White Summer

Author: Joelle Biele

Publisher: SIU Press

ISBN: 9780809324682

Category: Poetry

Page: 67

View: 6754

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The author explores issues of memory--both personal and cultural--taking readers on a globe-trotting journey into the heart of remembering. Winner of the Crab Orchard Award. Original. (Poetry)

Train to Agra

Author: Vandana Khanna

Publisher: SIU Press

ISBN: 0809390280

Category: Poetry

Page: 64

View: 5133

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Calling upon two cultures, Vandana Khanna’s Train to Agra meditates on the effects of displacement and expatriation on the construction of a young Indian American woman’s identity. The physical journeys undertaken by the speaker reflect her inner journey from immigrant child to Indian American woman, struggling to find her place between India and America, Krishna and Jesus, samosas and hamburgers. The speaker constantly tries to recapture visions, smells, and sounds of her childhood and her travels, but cannot do so without imagination. Her memory fails her, so through metaphor she invents her past as it should have been. Traveling through her reflections on childhood, fate, faith, death, and belonging, she comes to accept her reality as a construct of lived memories and wished-for fantasies.

A Study Guide for Joelle Biele's "Rapture"

Author: Gale, Cengage Learning

Publisher: Gale, Cengage Learning

ISBN: 1410356248

Category: Literary Criticism

Page: 14

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A Study Guide for Joelle Biele's "Rapture," excerpted from Gale's acclaimed Poetry for Students. This concise study guide includes plot summary; character analysis; author biography; study questions; historical context; suggestions for further reading; and much more. For any literature project, trust Poetry for Students for all of your research needs.

Indivisible

An Anthology of Contemporary South Asian American Poetry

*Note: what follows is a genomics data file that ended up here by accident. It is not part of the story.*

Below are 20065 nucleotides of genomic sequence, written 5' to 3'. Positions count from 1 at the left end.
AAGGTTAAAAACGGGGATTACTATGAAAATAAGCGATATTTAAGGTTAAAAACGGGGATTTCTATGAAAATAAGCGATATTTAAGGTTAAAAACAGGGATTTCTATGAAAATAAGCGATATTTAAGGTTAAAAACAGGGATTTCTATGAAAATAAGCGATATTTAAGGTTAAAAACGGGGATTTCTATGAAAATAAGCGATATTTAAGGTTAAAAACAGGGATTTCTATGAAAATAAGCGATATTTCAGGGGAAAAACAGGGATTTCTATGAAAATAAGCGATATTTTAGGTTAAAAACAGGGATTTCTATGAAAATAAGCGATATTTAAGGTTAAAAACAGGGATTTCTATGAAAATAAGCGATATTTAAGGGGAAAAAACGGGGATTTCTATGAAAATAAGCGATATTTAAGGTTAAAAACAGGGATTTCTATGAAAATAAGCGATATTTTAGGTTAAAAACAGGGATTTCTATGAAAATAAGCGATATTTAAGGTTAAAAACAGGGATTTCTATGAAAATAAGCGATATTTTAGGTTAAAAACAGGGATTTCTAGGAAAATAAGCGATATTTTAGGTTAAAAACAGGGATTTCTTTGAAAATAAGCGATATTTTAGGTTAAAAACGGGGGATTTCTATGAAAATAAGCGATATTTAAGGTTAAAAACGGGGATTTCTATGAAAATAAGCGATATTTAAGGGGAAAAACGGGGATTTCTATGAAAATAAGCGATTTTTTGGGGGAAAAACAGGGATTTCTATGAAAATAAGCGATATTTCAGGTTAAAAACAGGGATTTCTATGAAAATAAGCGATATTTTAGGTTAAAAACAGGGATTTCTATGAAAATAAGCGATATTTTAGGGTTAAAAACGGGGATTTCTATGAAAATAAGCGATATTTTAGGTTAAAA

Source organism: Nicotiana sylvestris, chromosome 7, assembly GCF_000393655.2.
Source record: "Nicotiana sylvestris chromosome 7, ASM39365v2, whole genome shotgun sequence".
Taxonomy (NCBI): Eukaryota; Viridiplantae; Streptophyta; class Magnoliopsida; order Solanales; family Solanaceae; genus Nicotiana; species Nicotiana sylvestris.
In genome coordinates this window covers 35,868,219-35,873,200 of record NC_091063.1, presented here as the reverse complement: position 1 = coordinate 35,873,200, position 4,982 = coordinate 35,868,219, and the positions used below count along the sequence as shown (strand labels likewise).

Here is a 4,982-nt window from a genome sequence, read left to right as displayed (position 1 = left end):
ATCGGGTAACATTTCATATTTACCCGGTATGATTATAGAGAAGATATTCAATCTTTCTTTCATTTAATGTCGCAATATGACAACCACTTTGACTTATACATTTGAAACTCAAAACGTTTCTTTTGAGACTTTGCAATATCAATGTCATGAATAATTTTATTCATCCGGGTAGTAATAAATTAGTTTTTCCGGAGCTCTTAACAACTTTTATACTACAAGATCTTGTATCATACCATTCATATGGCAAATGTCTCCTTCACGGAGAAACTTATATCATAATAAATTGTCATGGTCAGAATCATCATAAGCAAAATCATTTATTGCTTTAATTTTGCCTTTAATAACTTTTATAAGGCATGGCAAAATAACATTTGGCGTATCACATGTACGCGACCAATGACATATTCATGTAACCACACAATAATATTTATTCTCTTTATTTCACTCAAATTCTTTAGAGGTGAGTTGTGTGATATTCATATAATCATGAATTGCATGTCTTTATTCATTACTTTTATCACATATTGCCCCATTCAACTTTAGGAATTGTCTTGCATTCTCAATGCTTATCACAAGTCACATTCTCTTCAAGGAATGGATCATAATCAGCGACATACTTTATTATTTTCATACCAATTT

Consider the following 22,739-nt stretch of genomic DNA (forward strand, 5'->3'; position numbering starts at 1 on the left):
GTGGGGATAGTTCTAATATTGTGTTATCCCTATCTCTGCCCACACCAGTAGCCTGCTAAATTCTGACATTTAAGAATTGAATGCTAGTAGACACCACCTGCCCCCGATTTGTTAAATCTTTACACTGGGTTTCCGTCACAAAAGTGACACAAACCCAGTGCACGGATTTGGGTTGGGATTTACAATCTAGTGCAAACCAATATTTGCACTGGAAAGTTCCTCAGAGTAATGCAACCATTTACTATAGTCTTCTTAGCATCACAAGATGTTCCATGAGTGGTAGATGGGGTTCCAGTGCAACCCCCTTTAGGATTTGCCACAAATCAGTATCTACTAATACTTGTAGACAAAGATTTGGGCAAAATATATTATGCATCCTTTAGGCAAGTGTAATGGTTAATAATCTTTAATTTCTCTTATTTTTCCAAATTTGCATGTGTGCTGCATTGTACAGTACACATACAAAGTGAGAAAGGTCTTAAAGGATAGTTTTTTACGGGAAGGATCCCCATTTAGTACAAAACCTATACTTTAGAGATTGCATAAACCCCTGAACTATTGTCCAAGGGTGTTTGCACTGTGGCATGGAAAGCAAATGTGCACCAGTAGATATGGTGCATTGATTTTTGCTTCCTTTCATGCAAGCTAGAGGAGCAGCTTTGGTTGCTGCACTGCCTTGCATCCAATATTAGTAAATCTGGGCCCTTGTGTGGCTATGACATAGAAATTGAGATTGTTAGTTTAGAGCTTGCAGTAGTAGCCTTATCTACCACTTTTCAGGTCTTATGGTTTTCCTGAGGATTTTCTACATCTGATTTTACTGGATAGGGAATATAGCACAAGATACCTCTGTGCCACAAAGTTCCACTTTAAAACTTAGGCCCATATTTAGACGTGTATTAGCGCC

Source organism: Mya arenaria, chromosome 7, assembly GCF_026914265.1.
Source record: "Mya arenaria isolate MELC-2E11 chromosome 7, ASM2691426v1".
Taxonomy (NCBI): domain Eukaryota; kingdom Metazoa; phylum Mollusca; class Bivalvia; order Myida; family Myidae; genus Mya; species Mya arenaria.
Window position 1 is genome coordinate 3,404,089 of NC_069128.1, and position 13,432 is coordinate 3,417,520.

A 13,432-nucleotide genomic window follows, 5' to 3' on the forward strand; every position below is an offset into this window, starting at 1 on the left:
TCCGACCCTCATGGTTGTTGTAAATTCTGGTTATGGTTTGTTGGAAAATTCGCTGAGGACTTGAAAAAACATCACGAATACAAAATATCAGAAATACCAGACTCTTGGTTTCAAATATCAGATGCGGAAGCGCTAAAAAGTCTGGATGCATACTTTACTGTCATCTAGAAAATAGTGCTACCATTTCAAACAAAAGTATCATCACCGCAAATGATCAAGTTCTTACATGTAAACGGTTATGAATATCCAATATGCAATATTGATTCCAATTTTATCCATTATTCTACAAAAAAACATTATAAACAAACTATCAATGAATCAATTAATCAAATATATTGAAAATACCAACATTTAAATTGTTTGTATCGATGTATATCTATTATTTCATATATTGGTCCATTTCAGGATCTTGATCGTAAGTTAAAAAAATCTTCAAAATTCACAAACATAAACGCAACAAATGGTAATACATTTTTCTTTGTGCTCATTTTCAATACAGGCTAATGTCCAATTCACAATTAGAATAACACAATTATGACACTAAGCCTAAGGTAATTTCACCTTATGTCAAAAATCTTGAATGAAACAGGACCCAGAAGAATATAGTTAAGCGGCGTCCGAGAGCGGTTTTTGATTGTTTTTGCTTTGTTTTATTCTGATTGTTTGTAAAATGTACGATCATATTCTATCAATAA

Author: Neelanjana Banerjee,Summi Kaipa,Pireeni Sundaralingam

Publisher: University of Arkansas Press

ISBN: 9781610752077

Category: LITERARY CRITICISM

Page: 254

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The first anthology of its kind, Indivisible brings together forty-nine American poets who trace their roots to Bangladesh, India, Nepal, Pakistan, and Sri Lanka. Featuring award-winning poets including Meena Alexander, Agha Shahid Ali, Chitra Banerjee Divakaruni, and Vijay Seshadri, here are poets who share a long history of grappling with a multiplicity of languages, cultures, and faiths. The poems gathered here take us from basketball courts to Bollywood, from the Grand Canyon to sugar plantations, and from Hindu-Muslim riots in India to anti-immigrant attacks on the streets of post–9/11 America. Showcasing a diversity of forms, from traditional ghazals and sestinas to free verse, experimental writing, and slam poetry, Indivisible presents 141 poems by authors who are rewriting the cultural and literary landscape of their time and their place. Includes biographies of each poet.

Winter Amnesties

Author: Elton Glaser

Publisher: SIU Press

ISBN: 9780809323050

Category: Poetry

Page: 77

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Winter Amnesties is a book of origins and endings, griefs and reconciliations. Each poem addresses the dilemma posed by G. K. Chesterton: “One must somehow find a way of loving the world without trusting it.” The poems revisit the past, assess the present, and stare hard into the future. At middle age, Glaser remembers his youth in Louisiana and settles into the long stretch of his adult years in Ohio; he makes his peace with “the life that allows.” As son, as father, as poet, he looks to his legacy, whatever dim remnant of himself might continue after “all flesh falls back to salt and cinder.” But these are poems of brio and bitter wit, not of self-pity and surrender. They take a jaunty stance towards life and welcome whatever the days may bring, confident that, like crows in the harvest cornfield, we can live on “the shocks and waste of this world” and “wring gold grain from the ruin.”

Throwing the Crown

Author: Jacob Saenz

Publisher: N.A

ISBN: 9780983300861

Category: Poetry

Page: 80

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Saenz's debut collection honestly examines the vulnerability of growing up in a neighborhood punctured by gang culture and hyper-masculinity.

Rookery

Author: Traci Brimhall

Publisher: SIU Press

ISBN: 0809385791

Category: Poetry

Page: 79

View: 8005